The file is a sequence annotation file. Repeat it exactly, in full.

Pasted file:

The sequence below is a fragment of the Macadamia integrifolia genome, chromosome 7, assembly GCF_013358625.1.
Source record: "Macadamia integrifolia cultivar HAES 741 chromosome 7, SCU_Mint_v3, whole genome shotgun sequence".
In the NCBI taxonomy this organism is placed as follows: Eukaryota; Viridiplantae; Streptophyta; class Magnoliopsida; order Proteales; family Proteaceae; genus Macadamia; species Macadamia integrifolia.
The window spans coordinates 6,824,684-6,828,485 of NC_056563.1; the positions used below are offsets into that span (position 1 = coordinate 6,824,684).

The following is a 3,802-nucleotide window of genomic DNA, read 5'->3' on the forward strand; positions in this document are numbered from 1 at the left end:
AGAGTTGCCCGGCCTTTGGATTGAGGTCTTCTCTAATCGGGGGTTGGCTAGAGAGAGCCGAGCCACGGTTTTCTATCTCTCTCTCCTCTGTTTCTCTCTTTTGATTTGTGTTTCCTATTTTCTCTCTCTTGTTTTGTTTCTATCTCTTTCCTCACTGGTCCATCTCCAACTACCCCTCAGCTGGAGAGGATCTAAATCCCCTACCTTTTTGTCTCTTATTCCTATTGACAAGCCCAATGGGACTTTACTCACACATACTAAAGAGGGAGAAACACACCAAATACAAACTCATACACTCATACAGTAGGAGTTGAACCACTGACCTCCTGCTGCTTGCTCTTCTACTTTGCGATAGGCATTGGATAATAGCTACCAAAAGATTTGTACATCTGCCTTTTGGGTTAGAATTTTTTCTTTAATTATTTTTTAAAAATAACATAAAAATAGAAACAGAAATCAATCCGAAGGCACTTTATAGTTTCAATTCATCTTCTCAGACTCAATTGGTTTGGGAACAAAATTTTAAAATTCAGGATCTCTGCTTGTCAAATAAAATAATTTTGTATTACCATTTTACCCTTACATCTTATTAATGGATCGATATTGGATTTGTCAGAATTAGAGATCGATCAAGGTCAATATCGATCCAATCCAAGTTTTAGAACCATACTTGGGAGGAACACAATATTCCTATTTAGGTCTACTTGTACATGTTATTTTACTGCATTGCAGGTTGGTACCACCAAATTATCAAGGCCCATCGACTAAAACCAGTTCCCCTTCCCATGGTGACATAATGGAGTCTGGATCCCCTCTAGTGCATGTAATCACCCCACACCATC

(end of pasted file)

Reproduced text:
The sequence below is a fragment of the Macadamia integrifolia genome, chromosome 7, assembly GCF_013358625.1.
Source record: "Macadamia integrifolia cultivar HAES 741 chromosome 7, SCU_Mint_v3, whole genome shotgun sequence".
In the NCBI taxonomy this organism is placed as follows: Eukaryota; Viridiplantae; Streptophyta; class Magnoliopsida; order Proteales; family Proteaceae; genus Macadamia; species Macadamia integrifolia.
The window spans coordinates 6,824,684-6,828,485 of NC_056563.1; the positions used below are offsets into that span (position 1 = coordinate 6,824,684).

The following is a 3,802-nucleotide window of genomic DNA, read 5'->3' on the forward strand; positions in this document are numbered from 1 at the left end:
AGAGTTGCCCGGCCTTTGGATTGAGGTCTTCTCTAATCGGGGGTTGGCTAGAGAGAGCCGAGCCACGGTTTTCTATCTCTCTCTCCTCTGTTTCTCTCTTTTGATTTGTGTTTCCTATTTTCTCTCTCTTGTTTTGTTTCTATCTCTTTCCTCACTGGTCCATCTCCAACTACCCCTCAGCTGGAGAGGATCTAAATCCCCTACCTTTTTGTCTCTTATTCCTATTGACAAGCCCAATGGGACTTTACTCACACATACTAAAGAGGGAGAAACACACCAAATACAAACTCATACACTCATACAGTAGGAGTTGAACCACTGACCTCCTGCTGCTTGCTCTTCTACTTTGCGATAGGCATTGGATAATAGCTACCAAAAGATTTGTACATCTGCCTTTTGGGTTAGAATTTTTTCTTTAATTATTTTTTAAAAATAACATAAAAATAGAAACAGAAATCAATCCGAAGGCACTTTATAGTTTCAATTCATCTTCTCAGACTCAATTGGTTTGGGAACAAAATTTTAAAATTCAGGATCTCTGCTTGTCAAATAAAATAATTTTGTATTACCATTTTACCCTTACATCTTATTAATGGATCGATATTGGATTTGTCAGAATTAGAGATCGATCAAGGTCAATATCGATCCAATCCAAGTTTTAGAACCATACTTGGGAGGAACACAATATTCCTATTTAGGTCTACTTGTACATGTTATTTTACTGCATTGCAGGTTGGTACCACCAAATTATCAAGGCCCATCGACTAAAACCAGTTCCCCTTCCCATGGTGACATAATGGAGTCTGGATCCCCTCTAGTGCATGTAATCACCCCACACCATC